Scenarios give the game story. Sometimes hero combinations suggest story as well. I've fought against an angel/devil combo and an all-girls team (and it wasn't the Girls' Night Out scenario); I've created a team that was effectively the four elements. These teams were all the result of player choices given a random draw of characters. Character backgrounds really do suggest scenario ideas in many cases and you can see it in the prepackaged scenarios.
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mlvanbie wrote:
I've created a team that was effectively the four elements.


Blaze, The Mole, Dagon, and... who was wind?
 
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FlyingArrow wrote:
Blaze, The Mole, Dagon, and... who was wind?


Actually, the team name was ``The Four-Coloured Heroes'', giving a bit of a pun (I used all four game square elements). If you want to do someone for wind, just pick a flying character.
 
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Ronald Estes
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I'd say that Capes & Cowls is first and foremost a battle game, but one in which the theming, characterizations, and mechanics all work together in such a way that storytelling is a strong and natural result. In fact, it's pretty much impossible for me to play the game without feeling immersed in the action of a story, and the other guys in my group (all of them big hams) miss no opportunity to role-play their way through the dramatic events of the battle.

The adventures in the Adventure Book are essentially battle scenarios, but ones that are introduced by colorfully written descriptions that do a great job of establishing the reason and setting of the conflict. The adventures, as Jon said, are indeed of the stand-alone type, but they seem to me to suggest a definite if loose storyline from the first to the last.

The character sketches, also contained in the Adventure Book, are, in my opinion, priceless storytelling aids. Unlike the dryly presented biographies of characters in most games I've played, these are written in a style that oozes with flavor and theme. More like miniature origin tales than run-of-the-mill bios, they not only convey the essence of the characters they describe, but also often hint at the Wyrd City world as a whole.

A final plus in the story and theme category is the names of the super powers. Fanciful and character specific, they add a lot of flavor both to the characters themselves and to the turn-by-turn actions of a game. When the Star Knight, for instance, hoists his trusty STAR SHIELD in an attempt to save himself from Baron Necro's dreaded KISS OF DEATH, the dramatic tension can be extremely high indeed.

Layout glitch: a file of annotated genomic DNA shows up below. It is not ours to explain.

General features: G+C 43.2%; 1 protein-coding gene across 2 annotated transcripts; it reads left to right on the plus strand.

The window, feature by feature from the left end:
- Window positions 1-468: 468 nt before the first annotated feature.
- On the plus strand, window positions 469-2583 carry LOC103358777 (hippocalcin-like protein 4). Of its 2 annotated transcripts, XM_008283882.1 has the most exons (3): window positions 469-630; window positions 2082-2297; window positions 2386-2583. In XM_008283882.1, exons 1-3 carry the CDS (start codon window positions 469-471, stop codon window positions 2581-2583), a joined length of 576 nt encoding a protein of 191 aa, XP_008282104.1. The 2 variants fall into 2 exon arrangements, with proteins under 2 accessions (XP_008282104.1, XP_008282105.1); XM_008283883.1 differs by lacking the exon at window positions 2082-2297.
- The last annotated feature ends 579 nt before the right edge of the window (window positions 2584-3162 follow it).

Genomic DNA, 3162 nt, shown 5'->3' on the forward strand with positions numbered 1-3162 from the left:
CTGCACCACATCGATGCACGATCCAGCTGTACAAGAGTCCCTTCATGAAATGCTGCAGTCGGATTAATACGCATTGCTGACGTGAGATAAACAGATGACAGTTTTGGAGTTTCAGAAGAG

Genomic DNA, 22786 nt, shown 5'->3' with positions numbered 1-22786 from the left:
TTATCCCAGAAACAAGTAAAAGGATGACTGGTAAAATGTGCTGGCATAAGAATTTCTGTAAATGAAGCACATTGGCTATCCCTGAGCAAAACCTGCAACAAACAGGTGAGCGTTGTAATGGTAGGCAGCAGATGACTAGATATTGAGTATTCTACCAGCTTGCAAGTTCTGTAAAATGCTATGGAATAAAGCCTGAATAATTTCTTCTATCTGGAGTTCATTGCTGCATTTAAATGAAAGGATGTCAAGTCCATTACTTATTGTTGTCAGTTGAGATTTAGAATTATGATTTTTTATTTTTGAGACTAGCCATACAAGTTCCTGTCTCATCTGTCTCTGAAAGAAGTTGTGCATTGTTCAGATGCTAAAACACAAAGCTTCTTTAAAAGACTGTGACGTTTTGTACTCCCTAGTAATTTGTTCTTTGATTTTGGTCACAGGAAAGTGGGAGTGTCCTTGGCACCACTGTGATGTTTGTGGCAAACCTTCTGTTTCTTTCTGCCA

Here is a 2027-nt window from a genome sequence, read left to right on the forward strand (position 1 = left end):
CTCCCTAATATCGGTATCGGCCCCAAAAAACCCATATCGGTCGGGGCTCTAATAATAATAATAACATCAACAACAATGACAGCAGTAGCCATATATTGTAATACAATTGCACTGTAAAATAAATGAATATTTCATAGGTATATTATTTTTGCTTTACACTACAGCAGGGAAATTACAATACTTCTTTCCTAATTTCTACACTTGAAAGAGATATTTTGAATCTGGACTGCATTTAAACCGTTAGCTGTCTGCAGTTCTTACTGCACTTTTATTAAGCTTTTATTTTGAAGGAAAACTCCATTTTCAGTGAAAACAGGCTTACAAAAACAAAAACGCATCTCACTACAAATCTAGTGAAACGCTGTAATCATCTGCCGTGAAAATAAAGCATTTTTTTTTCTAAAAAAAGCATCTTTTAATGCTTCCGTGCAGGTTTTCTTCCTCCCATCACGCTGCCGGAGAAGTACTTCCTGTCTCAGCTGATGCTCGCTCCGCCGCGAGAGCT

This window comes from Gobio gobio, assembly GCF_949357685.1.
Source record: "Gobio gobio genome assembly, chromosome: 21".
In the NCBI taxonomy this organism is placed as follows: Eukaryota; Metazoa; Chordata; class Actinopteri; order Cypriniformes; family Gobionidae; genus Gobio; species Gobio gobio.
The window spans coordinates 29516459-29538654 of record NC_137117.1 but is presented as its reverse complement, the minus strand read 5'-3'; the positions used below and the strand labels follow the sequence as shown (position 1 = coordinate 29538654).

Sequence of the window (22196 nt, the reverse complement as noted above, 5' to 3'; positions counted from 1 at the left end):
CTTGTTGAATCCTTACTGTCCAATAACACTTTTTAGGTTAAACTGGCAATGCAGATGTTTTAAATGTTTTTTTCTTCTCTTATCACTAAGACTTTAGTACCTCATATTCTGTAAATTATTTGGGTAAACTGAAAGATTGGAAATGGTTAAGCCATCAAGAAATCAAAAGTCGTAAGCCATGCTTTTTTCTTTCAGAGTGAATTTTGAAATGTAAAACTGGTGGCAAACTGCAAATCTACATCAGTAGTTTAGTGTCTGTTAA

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Barry Zimmerman
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I'd say this game is much more in line with Heroscape than Heroclix or what I've read of Marvel Heroes. Actually, now that I think about it, it really is a close relative to Heroscape (which I also like).
In the same way that you can design scenarios that tie together in the combat oriented Heroscape you can develop ongoing stories in Capes and Cowls. But it is primarily a combat game.
I actually think this will be my hero game of choice over Marvel Heroscape. The hero theme looks too slapped on to the pre-designed terrain. Marvel Heroscape doesn't look or feel "comic booky" to me. It looks like Heroscape with Heroclix figures.
As I've said before the abstract part of Capes and Cowls makes it very adaptable both in theme, story, and rpg possibilities. We've already created our own DC version with about 50 characters. It's obviously not as well balanced, and therefore as fun, as they game as it's meant to be. But, it does show the adaptability of the system. We tried converting Heroclix characters to Heroscape (as have many) and it never felt as right as Capes and Cowls does.
 
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leprejuan wrote:
If I picked this game up, I would like to have more STORYLINE and CHARACTER feel than the Heroscape combat (or Heroclix). I want to get a little more SUPERHERO out of the game.


I, too, would say that Capes & Cowls is primarily a combat game (and an excellent one at that), but its narrative feel and focus on character are definitely far stronger than that of Heroscape or Heroclix. It's also far less random and much more tactically challenging than either of those games.

 
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John W
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barryzimm wrote:
I'd say this game is much more in line with Heroscape than Heroclix or what I've read of Marvel Heroes. Actually, now that I think about it, it really is a close relative to Heroscape (which I also like).